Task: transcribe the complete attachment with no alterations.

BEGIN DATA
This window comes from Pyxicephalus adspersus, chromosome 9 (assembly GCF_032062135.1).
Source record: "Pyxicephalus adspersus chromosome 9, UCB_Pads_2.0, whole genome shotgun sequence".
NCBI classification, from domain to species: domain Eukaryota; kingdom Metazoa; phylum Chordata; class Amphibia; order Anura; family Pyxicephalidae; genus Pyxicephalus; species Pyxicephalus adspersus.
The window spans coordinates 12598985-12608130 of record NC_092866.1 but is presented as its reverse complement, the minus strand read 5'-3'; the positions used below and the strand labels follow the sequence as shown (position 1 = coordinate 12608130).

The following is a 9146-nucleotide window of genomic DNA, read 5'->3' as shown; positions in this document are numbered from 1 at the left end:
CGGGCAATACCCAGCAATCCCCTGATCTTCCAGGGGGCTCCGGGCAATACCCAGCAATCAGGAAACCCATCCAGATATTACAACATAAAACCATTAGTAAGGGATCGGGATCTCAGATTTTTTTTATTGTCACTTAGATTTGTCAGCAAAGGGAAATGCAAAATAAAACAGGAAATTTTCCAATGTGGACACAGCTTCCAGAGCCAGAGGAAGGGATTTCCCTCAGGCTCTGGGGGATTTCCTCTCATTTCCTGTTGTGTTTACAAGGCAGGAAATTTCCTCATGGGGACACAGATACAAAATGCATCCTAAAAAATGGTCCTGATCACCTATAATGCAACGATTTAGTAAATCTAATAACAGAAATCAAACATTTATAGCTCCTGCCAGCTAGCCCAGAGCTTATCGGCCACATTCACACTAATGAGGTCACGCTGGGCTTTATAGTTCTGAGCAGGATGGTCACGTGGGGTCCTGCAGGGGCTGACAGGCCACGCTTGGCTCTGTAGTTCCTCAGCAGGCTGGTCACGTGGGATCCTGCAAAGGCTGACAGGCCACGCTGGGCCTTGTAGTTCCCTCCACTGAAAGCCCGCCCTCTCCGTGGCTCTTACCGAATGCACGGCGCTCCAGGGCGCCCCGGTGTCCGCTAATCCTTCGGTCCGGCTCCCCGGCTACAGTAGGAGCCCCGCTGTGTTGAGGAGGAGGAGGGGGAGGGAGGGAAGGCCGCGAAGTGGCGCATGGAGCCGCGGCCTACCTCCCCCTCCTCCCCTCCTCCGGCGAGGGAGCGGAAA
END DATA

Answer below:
This window comes from Pyxicephalus adspersus, chromosome 9 (assembly GCF_032062135.1).
Source record: "Pyxicephalus adspersus chromosome 9, UCB_Pads_2.0, whole genome shotgun sequence".
NCBI classification, from domain to species: domain Eukaryota; kingdom Metazoa; phylum Chordata; class Amphibia; order Anura; family Pyxicephalidae; genus Pyxicephalus; species Pyxicephalus adspersus.
The window spans coordinates 12598985-12608130 of record NC_092866.1 but is presented as its reverse complement, the minus strand read 5'-3'; the positions used below and the strand labels follow the sequence as shown (position 1 = coordinate 12608130).

The following is a 9146-nucleotide window of genomic DNA, read 5'->3' as shown; positions in this document are numbered from 1 at the left end:
CGGGCAATACCCAGCAATCCCCTGATCTTCCAGGGGGCTCCGGGCAATACCCAGCAATCAGGAAACCCATCCAGATATTACAACATAAAACCATTAGTAAGGGATCGGGATCTCAGATTTTTTTTATTGTCACTTAGATTTGTCAGCAAAGGGAAATGCAAAATAAAACAGGAAATTTTCCAATGTGGACACAGCTTCCAGAGCCAGAGGAAGGGATTTCCCTCAGGCTCTGGGGGATTTCCTCTCATTTCCTGTTGTGTTTACAAGGCAGGAAATTTCCTCATGGGGACACAGATACAAAATGCATCCTAAAAAATGGTCCTGATCACCTATAATGCAACGATTTAGTAAATCTAATAACAGAAATCAAACATTTATAGCTCCTGCCAGCTAGCCCAGAGCTTATCGGCCACATTCACACTAATGAGGTCACGCTGGGCTTTATAGTTCTGAGCAGGATGGTCACGTGGGGTCCTGCAGGGGCTGACAGGCCACGCTTGGCTCTGTAGTTCCTCAGCAGGCTGGTCACGTGGGATCCTGCAAAGGCTGACAGGCCACGCTGGGCCTTGTAGTTCCCTCCACTGAAAGCCCGCCCTCTCCGTGGCTCTTACCGAATGCACGGCGCTCCAGGGCGCCCCGGTGTCCGCTAATCCTTCGGTCCGGCTCCCCGGCTACAGTAGGAGCCCCGCTGTGTTGAGGAGGAGGAGGGGGAGGGAGGGAAGGCCGCGAAGTGGCGCATGGAGCCGCGGCCTACCTCCCCCTCCTCCCCTCCTCCGGCGAGGGAGCGGAAA